MOSCOW (Reuters) - Russia views Romania as a NATO outpost and as a threat due to it hosting elements of a U.S. anti-missile shield, the Interfax news agency reported on Thursday, citing a Russian foreign ministry official.
The U.S. military, which says the shield is needed to protect from Iran, not threaten Russia, switched on the $800 million (637 million pounds) Romanian part of the shield in May last year. Another part of the shield is due to be built in Poland.
"Romania's stance and the stance of its leadership, who have turned the country into an outpost, is a clear threat for us," Alexander Botsan-Kharchenko, a senior Russian foreign ministry official, told Interfax in an interview.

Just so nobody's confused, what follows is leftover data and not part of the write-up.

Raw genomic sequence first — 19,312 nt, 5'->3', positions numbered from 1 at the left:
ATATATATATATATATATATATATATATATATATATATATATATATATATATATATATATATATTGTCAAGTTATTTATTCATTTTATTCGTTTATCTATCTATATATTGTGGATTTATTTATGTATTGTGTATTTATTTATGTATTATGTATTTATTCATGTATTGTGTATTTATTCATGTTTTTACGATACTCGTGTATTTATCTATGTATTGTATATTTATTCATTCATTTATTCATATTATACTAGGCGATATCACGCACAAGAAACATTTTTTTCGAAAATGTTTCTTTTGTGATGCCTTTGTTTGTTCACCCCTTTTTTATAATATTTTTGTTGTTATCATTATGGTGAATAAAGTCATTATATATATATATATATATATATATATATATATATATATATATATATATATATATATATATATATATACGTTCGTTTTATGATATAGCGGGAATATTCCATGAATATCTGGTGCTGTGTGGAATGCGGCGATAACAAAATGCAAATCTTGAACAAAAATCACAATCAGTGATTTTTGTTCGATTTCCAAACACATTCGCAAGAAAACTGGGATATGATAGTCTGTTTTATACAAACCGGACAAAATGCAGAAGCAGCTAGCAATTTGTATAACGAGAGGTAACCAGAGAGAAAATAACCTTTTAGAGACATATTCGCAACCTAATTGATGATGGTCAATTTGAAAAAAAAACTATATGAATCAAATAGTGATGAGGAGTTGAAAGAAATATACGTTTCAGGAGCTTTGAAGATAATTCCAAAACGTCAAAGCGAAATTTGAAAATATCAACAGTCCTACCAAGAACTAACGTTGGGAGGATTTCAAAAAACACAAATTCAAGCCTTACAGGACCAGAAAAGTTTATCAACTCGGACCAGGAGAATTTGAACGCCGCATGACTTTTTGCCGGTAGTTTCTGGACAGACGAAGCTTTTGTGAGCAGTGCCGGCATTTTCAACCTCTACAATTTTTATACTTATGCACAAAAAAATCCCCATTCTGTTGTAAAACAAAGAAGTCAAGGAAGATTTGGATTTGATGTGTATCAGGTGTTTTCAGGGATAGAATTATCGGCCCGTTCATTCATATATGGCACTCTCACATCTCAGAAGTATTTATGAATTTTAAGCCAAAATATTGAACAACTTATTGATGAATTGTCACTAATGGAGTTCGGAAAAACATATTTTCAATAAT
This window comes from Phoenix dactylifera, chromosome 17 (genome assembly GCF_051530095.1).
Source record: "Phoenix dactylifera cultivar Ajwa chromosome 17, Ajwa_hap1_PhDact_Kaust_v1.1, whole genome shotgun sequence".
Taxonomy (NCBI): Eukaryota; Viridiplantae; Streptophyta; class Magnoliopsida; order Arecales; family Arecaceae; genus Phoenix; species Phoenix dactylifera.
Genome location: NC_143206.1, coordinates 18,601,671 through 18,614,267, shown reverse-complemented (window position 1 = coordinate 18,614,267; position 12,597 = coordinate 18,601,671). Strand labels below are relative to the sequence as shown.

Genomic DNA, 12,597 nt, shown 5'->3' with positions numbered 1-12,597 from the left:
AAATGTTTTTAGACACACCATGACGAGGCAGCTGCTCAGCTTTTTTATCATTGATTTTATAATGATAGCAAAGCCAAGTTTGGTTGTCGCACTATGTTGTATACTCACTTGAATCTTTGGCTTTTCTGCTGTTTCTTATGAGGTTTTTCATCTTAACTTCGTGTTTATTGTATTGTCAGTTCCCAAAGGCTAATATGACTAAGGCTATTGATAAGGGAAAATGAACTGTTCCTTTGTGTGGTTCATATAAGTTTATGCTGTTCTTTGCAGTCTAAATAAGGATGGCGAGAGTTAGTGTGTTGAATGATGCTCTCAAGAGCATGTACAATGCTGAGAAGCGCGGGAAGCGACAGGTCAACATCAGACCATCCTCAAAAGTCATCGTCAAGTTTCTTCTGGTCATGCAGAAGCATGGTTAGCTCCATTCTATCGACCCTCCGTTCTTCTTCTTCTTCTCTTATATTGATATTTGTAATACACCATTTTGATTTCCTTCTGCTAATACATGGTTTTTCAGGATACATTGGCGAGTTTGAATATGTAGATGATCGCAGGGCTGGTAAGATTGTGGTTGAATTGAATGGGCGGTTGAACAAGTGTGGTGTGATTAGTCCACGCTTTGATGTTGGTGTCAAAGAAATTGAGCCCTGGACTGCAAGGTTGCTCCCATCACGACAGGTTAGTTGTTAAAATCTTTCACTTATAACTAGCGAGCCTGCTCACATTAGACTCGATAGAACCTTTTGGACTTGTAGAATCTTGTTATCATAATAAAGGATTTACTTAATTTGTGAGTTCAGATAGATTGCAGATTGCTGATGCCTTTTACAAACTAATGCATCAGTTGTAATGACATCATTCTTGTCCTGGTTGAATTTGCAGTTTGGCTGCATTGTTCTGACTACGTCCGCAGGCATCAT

"All these decisions ... are in the first instance aimed against Russia," he said, accusing Romanian authorities of revelling in anti-Russian rhetoric.
Moscow's comments come as NATO deploys thousands of soldiers and heavy weaponry to Poland, the Baltic states and southeastern Europe, in its biggest buildup since the Cold War.
U.S. and NATO officials say the move is needed to provide extra security and reassurance to European countries after Russia's 2014 annexation of Ukraine's Crimea, but Russia says it is part of an aggressive strategy on its borders.
Reporting by Andrew Osborn; Editing by Alexander Winning